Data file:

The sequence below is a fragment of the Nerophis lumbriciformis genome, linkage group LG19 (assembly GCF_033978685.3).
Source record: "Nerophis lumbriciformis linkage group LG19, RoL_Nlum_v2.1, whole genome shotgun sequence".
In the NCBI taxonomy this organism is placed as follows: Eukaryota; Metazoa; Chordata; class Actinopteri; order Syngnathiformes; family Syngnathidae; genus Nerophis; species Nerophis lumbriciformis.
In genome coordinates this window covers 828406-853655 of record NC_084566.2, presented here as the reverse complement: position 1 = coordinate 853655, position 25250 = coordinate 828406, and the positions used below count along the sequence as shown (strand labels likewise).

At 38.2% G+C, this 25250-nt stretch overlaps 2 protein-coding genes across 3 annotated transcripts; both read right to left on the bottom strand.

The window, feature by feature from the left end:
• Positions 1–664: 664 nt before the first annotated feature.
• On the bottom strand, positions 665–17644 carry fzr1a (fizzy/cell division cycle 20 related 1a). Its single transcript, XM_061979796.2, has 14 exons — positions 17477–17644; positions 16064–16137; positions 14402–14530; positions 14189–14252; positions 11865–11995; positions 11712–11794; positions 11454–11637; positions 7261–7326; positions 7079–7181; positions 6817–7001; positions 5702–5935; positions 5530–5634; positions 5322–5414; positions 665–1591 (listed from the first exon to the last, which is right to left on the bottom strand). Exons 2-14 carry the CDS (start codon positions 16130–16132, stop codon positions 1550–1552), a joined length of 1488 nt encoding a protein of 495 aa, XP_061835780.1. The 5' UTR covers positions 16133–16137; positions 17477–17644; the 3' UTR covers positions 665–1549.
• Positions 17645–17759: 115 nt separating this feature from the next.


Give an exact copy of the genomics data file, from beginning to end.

The sequence below is a fragment of the Nerophis lumbriciformis genome, linkage group LG19 (assembly GCF_033978685.3).
Source record: "Nerophis lumbriciformis linkage group LG19, RoL_Nlum_v2.1, whole genome shotgun sequence".
In the NCBI taxonomy this organism is placed as follows: Eukaryota; Metazoa; Chordata; class Actinopteri; order Syngnathiformes; family Syngnathidae; genus Nerophis; species Nerophis lumbriciformis.
In genome coordinates this window covers 828406-853655 of record NC_084566.2, presented here as the reverse complement: position 1 = coordinate 853655, position 25250 = coordinate 828406, and the positions used below count along the sequence as shown (strand labels likewise).

At 38.2% G+C, this 25250-nt stretch overlaps 2 protein-coding genes across 3 annotated transcripts; both read right to left on the bottom strand.

The window, feature by feature from the left end:
• Positions 1–664: 664 nt before the first annotated feature.
• On the bottom strand, positions 665–17644 carry fzr1a (fizzy/cell division cycle 20 related 1a). Its single transcript, XM_061979796.2, has 14 exons — positions 17477–17644; positions 16064–16137; positions 14402–14530; positions 14189–14252; positions 11865–11995; positions 11712–11794; positions 11454–11637; positions 7261–7326; positions 7079–7181; positions 6817–7001; positions 5702–5935; positions 5530–5634; positions 5322–5414; positions 665–1591 (listed from the first exon to the last, which is right to left on the bottom strand). Exons 2-14 carry the CDS (start codon positions 16130–16132, stop codon positions 1550–1552), a joined length of 1488 nt encoding a protein of 495 aa, XP_061835780.1. The 5' UTR covers positions 16133–16137; positions 17477–17644; the 3' UTR covers positions 665–1549.
• Positions 17645–17759: 115 nt separating this feature from the next.